Law defining marketplace platform workers as independent contractors effective July 1

After the Alabama Legislature concurred in her executive amendment, the governor signed into law legislation defining workers for certain marketplace platforms, such as Uber, Grubhub, Lyft, Waitr and Alabama-based Shipt, as independent contractors.

Act No. 2022-197 by Sen. Arthur Orr, R-Decatur, takes effect July 1.

The law specifically deals with those who enter into an agreement to use a platform’s digital network or mobile application to connect with third parties seeking the independent contractors’ services. The platforms will not be considered employers and those contracting with those platforms will not be considered employees in Alabama.

There is no employer per se,” said Orr. The shoppers or deliverers “use an app to get their job and the marketplace platform doesn’t prescribe specific work hours or preclude them from having other employment,” he said.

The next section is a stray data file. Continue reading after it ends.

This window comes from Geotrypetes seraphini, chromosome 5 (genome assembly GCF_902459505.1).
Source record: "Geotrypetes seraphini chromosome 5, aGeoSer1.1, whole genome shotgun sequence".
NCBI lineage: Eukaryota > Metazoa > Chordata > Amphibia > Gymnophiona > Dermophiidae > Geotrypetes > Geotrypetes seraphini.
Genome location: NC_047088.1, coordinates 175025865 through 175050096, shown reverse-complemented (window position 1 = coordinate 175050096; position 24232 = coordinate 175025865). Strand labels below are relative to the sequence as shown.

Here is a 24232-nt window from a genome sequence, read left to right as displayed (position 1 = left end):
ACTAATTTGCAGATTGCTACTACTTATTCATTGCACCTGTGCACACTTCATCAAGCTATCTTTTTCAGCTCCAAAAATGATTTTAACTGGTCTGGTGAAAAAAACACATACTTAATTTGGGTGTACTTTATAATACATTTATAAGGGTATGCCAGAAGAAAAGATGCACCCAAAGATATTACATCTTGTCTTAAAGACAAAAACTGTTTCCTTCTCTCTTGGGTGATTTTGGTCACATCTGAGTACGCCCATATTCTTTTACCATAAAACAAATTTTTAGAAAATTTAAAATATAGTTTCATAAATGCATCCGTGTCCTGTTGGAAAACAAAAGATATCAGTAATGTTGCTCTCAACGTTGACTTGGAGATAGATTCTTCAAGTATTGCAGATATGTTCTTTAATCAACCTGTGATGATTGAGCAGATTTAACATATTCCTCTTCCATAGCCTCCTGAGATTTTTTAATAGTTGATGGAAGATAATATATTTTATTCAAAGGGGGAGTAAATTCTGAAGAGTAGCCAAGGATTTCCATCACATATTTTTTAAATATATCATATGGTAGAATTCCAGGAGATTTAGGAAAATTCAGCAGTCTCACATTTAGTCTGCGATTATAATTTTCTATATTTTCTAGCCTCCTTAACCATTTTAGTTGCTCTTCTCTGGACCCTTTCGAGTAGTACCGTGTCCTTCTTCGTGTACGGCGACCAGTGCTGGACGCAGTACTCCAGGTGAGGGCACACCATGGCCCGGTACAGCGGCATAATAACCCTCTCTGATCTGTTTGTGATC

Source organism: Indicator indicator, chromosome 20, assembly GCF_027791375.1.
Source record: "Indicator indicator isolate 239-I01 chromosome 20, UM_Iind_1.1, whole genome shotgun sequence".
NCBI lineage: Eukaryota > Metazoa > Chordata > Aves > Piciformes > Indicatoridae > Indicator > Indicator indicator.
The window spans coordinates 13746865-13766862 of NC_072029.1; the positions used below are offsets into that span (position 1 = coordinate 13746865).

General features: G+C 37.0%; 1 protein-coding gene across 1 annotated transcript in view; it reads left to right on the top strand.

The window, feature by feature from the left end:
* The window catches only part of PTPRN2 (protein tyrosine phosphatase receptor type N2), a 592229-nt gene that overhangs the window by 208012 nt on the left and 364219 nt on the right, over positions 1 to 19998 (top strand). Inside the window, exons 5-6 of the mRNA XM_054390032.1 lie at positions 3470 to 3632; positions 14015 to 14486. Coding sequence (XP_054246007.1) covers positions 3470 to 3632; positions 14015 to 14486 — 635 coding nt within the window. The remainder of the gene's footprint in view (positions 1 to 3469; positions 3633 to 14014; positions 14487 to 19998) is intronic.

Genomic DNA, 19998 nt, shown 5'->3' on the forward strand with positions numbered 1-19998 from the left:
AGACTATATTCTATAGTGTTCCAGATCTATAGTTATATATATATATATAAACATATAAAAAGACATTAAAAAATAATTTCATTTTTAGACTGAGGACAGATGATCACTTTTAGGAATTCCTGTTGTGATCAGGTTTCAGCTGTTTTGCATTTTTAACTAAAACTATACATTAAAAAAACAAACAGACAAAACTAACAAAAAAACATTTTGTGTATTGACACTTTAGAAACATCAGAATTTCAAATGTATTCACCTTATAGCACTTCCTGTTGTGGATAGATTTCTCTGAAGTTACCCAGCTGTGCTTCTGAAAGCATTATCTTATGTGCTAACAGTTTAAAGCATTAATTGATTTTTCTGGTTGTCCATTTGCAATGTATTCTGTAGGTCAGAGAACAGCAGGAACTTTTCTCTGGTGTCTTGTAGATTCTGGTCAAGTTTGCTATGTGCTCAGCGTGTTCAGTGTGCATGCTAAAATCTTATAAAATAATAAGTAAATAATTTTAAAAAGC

The governor’s amendment makes it clear that marketplace contractors who perform services for a state or local government entity, a federally recognized Indian tribe or 501(c)(3) nonprofit organizations must follow federal unemployment compensation requirements.

The Alabama House gave final approval March 15 to the legislation, while the Alabama Senate approved it a month earlier, Feb. 15. The governor signed it into law April 1.


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Originally posted 4 p.m. April, 1, 2022